The History of the Austin Lighthouse
Travis County Association for the Blind (more commonly referred to as the “Lighthouse”) was founded in 1934 and made its first home in a small building near downtown Austin. As the shop grew, it began to expand operations beyond loom weaving mats and canning Hill Country peaches.
Lighthouse employees were soon turning out dozens of types of cotton mops and other household products. Many items were sold door-to-door around Austin neighborhoods. The US Government began buying the mops during World War II and this brought new opportunities to the Lighthouse. The mop contracts were the first of many to come by way of a new law, The Wagner-O'Day Act (later amended and called the Javitz-Wagner-O'Day
Act). The Lighthouse received assistance from National Industries for the Blind to get these contracts.
In the late 1940's, the Government asked the Austin Lighthouse to assemble cotton trouser belts for the armed services. They obliged, and over 55 years later still produces those belts for our men and women in uniform.
The Company eventually dropped the "County" from its name and became Travis Association for the Blind, now also known as "The Austin Lighthouse". In 1965, the Lighthouse moved from the Oltorf Street & South Lamar location to a place on Manchaca Road.
The 1970's brought new assembly sub-contracts from other manufacturers in Central Texas. Blind workers assembled IBM typewriter keyboards, Dictaphone components, circuit boards, traffic lights, and various plastic products. New products included nylon slings, suspension assemblies, cargo tie-down straps, and waist straps for soldier pack frames.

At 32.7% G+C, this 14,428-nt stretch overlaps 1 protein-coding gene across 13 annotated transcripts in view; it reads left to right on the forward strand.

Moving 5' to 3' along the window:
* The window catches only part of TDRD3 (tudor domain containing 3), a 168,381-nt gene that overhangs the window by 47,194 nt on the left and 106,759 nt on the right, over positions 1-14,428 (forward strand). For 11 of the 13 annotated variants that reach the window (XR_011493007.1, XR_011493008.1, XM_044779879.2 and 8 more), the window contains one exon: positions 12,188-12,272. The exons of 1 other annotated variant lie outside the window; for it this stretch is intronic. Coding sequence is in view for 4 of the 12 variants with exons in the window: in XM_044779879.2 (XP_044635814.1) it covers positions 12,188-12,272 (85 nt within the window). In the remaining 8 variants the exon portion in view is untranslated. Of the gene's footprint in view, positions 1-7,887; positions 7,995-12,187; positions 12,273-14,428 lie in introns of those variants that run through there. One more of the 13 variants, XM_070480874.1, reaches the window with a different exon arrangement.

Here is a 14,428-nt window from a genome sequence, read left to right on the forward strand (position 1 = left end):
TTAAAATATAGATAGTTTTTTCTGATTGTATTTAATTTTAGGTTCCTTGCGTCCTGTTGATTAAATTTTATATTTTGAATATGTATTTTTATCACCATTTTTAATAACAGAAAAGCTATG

After the State of Texas enacted a new law in 1975 which paved the way for state agencies to buy products and services from Lighthouses across the state, the Austin Lighthouse moved into high gear and began assembling highway reflector covers, loose leaf binders, lotion soap products, disposable safety vests, award plaques, and walnut desk accessories. Sales to the agencies were administered by Texas Industries for the Blind and Handicapped, now known as TIBH Industries.
By 2008, the Austin Lighthouse was employing more than 140 blind individuals to produce more than 4 million units per year. In 2005, the Lighthouse was operating in its new building on Business Center Drive. In addition to this 62,500 square foot facility, it operates additional distribution warehouses in southeast Austin by blind and visually impaired workers to supply various products to its customers nationwide. Here, workers learn new skills including computer operations, order processing, and customer service.
Over the years, Travis Association for the Blind has assisted hundreds of blind and visually impaired men and women to gain work skills and job experiences, which translates to their personal independence.
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